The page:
Maine Supreme Judicial Court Asked in Arthur Bibeau v. Concord General Mutual Insurance Company Docket: Cum-20-149, 2021 ME 4, Maine Supreme Judicial Court (January 26, 2021) , to determine whether the provisions of a homeowner's insurance unequivocally exclude coverage for significant losses suffered by the policyholder. Arthur Bibeau appealed a summary judgment of the Superior Court in favor of the Concord General Mutual Insurance Company (Concord) on Bibeau's complaint for alleged and breaches of the homeowner's insurance policy issued to him by Concord. Bibeau argues, among other things, that the court erred when it found that the policy unequivocally excluded coverage losses caused by earthquakes.
In 2006, Bibeau bought a home in Portland and insured it through the insurance issued. to him by Concord. On September 15, 2017, Bibeau filed a claim with Concord for damage to his home that included extensive foundation cracks and decommissioning that led to “racking doors and windows, from flat floors and stairs, cracked drywall, separating the interior baseboard and a sloping garage. Bibeau claimed that this damage was caused by a waterline leak from 2006, which according to his expert pressed sand and other material under the foundation of the home, which compromised the foundation's integrity and caused it to fall down or "settle". However, Concord's expert concluded that the settlement was caused by the house being built on "unprepared or uncontrolled filling", a non-uniform soil composition that allowed the house to settle at different rates.
Although the parties disagree as to what caused the settlement, the parties do not dispute that the damage to Bibeau's house is the result of the earth moving under the foundation of the house.
Concord denied Bibeau's assertion based on the exclusion of the political movements of the earth and its clause on anti-competitor causation. Bibeau sued Concord with allegations of policy violations and unfair settlement practices, and plaintiffs' delayed interest on the amount owed under the policy. Eventually; Concord proceeded to a summary judgment.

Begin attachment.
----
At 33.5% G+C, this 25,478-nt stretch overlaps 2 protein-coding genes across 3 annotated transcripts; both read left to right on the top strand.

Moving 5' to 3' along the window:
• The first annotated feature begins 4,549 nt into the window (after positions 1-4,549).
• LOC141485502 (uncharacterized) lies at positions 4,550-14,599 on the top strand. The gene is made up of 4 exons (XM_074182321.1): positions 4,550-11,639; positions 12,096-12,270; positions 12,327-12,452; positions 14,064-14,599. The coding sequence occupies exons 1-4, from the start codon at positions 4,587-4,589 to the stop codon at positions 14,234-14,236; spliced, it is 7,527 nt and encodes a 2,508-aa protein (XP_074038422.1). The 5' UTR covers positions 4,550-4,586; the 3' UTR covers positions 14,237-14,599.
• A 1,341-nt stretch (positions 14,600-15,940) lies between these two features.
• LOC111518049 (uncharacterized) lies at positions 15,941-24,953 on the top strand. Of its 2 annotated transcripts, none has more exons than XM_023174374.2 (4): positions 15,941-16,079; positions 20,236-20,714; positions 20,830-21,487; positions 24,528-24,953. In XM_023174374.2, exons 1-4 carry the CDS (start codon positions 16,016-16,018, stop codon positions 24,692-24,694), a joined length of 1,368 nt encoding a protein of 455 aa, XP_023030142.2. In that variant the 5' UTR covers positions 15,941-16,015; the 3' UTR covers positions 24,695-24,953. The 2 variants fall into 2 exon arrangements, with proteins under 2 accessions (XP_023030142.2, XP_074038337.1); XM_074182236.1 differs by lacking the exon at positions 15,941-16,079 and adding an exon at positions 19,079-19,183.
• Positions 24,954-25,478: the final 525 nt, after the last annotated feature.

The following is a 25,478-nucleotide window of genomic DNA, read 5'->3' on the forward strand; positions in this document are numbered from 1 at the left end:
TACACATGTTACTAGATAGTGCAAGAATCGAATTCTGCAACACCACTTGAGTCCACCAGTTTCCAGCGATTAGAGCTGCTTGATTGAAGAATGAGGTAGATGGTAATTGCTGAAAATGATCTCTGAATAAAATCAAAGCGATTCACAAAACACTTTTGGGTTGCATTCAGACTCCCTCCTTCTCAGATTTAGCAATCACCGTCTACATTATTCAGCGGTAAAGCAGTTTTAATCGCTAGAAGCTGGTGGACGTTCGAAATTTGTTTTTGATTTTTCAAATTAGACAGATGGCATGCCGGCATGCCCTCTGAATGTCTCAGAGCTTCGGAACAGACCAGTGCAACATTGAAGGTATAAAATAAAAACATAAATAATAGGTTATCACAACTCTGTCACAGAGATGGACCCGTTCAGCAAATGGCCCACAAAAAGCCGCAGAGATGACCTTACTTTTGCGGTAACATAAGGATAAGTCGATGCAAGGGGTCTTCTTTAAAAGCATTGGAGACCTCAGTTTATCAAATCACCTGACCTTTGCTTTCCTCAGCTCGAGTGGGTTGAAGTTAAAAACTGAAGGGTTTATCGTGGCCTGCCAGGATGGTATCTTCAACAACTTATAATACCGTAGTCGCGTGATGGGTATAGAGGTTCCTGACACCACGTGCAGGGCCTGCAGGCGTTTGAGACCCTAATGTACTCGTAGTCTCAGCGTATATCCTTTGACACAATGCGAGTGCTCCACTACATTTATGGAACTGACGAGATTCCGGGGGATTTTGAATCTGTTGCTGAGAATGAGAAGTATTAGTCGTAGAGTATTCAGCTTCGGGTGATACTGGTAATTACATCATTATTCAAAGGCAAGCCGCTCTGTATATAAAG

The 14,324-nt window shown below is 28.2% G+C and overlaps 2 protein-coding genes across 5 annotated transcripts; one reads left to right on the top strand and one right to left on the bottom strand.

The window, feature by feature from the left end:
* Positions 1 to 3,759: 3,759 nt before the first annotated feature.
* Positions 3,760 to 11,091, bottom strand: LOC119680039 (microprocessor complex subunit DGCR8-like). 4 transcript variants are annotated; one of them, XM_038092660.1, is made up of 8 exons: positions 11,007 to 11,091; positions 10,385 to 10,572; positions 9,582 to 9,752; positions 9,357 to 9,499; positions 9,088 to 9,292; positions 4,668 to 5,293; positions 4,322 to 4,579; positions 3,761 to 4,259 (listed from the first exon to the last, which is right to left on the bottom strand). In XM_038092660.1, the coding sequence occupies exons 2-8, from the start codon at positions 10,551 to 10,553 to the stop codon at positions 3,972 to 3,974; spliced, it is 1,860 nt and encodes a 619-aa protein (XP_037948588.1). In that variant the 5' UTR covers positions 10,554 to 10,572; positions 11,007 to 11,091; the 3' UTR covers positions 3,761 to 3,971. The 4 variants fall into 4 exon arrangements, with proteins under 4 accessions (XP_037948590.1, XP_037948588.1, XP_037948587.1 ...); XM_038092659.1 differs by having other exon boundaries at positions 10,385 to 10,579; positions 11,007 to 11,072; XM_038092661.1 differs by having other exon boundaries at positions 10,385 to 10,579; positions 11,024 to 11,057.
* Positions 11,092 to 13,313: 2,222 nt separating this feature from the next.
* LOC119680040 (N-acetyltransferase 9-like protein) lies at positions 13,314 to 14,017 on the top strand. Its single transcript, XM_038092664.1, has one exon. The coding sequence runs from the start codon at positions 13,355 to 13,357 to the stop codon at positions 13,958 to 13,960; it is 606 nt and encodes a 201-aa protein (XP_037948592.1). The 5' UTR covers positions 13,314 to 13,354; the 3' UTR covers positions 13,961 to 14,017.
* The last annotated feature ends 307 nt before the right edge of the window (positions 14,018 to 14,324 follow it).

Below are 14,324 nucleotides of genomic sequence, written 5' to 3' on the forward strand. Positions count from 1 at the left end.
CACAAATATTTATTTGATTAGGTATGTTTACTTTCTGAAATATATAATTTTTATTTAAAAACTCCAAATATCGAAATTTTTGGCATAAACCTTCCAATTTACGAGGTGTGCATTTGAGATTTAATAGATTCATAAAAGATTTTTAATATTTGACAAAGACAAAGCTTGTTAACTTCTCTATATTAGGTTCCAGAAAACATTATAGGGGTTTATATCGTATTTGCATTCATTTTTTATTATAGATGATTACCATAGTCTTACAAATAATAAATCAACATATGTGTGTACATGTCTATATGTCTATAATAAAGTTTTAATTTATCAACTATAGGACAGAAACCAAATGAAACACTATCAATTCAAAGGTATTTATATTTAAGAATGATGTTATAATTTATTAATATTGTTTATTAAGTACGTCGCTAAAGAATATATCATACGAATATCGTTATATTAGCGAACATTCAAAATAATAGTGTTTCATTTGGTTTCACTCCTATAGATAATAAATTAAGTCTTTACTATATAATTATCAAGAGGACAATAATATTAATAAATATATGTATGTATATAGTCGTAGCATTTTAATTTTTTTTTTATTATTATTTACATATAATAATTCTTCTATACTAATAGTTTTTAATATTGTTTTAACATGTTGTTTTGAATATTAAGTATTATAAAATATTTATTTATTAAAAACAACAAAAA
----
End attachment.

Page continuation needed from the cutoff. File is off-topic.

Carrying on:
The Court of Appeal delivered a summary judgment for Concord, arguing that since there was no real dispute that Bibeau's losses were caused by the undermining of "underground soils and soil movement", the clear language of the policy, in particular its exclusion of soil movements, precludes Bibeau's claim.
Bibeau argued that the Court erred in concluding that the relevant policy language was not ambiguous and that the damage to his house was excluded based on the exclusion of land movements from the policy.
The policy covers the home in the "residential area", ie Bibeau's home. The scope of coverage was limited as the policy does not insure against losses specifically excluded including losses caused by earthquakes, landslides, mud, mudflow, immersion, sinkholes or " a ] new earth movement including soil falls, rises or shifts; caused by or derived from human or animal forces or any natural act. ”(My emphasis added.)
In addition, the exclusion includes an anti-competitor clause, which provides for losses caused by any of the exclusions listed. not covered "regardless of any other cause or event contributing simultaneously or in any consequence to the loss." The anti-concurrent-causation clause "completely blocks insurance coverage where an injured loss is caused by a combination of covered and excluded hazards." Boazova v . Safety regulations . Co ., 968 NE2d 385, 393 (Mass. 2012).
The trial court concluded that there was no real dispute that the damage to Bibeau's home was caused by the movement of the earth beneath the foundation. . The parties agree that earth movements during the foundation caused the house to "settle" or fall down, which resulted in the damage.